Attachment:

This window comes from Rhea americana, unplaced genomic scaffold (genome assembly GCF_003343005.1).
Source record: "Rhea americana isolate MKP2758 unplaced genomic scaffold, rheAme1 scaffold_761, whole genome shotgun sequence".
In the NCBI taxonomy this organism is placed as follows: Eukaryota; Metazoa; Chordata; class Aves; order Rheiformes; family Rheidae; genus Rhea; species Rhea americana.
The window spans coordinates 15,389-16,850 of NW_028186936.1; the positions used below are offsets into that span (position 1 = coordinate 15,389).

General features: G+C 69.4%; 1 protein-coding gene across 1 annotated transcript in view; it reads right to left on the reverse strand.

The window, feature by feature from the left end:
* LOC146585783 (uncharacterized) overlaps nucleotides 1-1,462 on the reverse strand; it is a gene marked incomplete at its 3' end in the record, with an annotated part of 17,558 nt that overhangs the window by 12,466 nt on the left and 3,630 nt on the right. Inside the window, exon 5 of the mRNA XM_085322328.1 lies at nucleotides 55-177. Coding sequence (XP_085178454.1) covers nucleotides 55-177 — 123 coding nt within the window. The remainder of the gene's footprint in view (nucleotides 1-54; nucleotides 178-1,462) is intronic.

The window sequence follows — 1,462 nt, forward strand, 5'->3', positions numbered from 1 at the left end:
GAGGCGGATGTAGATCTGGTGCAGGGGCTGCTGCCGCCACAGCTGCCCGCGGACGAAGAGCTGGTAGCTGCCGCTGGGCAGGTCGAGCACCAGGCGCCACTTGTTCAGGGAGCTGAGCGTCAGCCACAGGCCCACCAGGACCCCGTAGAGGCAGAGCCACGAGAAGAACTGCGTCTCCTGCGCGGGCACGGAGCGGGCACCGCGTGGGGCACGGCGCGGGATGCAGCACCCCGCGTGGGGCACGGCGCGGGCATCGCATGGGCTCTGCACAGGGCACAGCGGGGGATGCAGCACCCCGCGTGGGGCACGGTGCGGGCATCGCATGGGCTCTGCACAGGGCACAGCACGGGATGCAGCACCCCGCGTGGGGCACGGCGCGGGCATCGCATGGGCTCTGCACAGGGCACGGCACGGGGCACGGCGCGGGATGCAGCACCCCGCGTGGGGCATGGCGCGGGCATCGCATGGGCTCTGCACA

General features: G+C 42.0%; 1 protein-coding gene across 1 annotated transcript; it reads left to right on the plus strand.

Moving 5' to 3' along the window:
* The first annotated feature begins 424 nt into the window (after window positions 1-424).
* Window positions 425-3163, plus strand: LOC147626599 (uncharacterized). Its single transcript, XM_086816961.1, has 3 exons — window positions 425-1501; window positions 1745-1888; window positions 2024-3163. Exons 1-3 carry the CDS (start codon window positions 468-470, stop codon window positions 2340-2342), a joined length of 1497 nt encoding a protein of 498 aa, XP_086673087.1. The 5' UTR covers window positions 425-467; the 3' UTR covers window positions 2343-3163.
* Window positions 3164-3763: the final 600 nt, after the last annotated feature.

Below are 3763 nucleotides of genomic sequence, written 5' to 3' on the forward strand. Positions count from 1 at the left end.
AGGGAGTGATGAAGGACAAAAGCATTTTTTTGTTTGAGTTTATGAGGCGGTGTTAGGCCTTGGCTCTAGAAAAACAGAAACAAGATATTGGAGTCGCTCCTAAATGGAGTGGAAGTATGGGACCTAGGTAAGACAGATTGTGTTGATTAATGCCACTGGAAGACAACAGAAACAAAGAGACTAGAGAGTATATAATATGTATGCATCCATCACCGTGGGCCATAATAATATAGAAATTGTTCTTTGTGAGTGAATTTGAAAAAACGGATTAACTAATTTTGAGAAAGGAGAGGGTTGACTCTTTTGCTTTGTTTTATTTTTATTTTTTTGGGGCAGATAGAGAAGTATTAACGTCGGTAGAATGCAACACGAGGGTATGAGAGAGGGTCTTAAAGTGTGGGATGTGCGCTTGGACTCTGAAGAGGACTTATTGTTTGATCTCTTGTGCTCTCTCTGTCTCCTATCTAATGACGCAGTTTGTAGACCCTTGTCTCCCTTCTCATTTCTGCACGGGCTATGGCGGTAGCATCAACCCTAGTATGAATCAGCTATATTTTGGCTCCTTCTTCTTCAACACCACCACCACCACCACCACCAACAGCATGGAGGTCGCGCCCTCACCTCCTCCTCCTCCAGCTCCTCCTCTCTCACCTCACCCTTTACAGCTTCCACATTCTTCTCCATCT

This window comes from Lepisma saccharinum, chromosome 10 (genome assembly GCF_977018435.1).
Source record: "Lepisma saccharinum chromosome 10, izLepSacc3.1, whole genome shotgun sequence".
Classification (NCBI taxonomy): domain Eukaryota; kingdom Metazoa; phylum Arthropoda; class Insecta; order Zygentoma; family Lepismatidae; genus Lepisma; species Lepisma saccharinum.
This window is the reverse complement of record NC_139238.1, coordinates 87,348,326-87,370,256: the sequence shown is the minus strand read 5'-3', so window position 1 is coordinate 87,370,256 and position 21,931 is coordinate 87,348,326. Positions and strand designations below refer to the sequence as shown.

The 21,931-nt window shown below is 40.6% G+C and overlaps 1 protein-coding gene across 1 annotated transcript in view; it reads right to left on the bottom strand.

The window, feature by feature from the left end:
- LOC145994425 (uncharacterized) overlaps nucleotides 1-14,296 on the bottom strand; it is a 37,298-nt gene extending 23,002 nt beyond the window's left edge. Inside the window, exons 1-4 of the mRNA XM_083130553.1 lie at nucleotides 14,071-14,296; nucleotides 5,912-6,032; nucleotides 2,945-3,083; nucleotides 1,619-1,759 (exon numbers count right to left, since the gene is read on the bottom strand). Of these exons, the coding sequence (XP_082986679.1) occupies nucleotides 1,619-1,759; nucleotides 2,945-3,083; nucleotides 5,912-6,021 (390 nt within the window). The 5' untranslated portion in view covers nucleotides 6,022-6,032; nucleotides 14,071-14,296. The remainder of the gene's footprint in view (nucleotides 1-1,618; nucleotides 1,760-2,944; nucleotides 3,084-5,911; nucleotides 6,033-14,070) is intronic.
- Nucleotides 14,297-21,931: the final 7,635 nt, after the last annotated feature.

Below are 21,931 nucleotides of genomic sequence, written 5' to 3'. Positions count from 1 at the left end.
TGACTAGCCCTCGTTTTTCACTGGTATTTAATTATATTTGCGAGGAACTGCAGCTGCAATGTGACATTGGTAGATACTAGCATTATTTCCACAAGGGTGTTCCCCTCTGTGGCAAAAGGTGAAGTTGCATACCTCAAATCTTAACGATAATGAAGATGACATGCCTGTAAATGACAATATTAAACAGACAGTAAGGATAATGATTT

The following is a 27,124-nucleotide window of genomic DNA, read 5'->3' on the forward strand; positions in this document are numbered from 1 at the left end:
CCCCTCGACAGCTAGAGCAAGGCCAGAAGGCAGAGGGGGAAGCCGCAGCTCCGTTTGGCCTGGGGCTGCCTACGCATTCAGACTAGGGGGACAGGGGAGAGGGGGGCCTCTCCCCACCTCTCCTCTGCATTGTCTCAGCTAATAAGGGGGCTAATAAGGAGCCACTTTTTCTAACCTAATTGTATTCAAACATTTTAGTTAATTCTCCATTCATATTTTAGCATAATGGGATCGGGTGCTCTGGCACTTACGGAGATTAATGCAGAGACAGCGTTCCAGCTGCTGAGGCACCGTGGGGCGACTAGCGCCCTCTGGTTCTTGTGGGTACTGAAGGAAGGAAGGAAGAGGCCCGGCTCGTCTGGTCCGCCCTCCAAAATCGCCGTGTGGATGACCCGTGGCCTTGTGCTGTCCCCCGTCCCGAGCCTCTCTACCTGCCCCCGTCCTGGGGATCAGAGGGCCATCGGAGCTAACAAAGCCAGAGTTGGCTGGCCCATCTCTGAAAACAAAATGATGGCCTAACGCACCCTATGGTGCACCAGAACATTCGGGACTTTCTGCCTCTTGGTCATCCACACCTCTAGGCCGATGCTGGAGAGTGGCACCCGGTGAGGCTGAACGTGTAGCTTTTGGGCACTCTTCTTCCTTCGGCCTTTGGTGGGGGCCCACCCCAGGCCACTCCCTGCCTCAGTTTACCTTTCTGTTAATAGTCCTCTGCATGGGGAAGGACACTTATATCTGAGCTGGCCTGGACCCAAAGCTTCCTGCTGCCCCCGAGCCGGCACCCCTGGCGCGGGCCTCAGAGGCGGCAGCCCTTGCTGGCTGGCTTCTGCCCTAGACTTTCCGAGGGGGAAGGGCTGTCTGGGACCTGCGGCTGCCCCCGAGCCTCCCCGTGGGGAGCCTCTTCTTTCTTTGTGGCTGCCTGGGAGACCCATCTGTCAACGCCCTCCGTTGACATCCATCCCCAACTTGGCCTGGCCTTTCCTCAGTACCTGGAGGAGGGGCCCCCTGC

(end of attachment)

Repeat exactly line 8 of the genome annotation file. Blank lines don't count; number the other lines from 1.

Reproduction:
The window sequence follows — 1,462 nt, forward strand, 5'->3', positions numbered from 1 at the left end: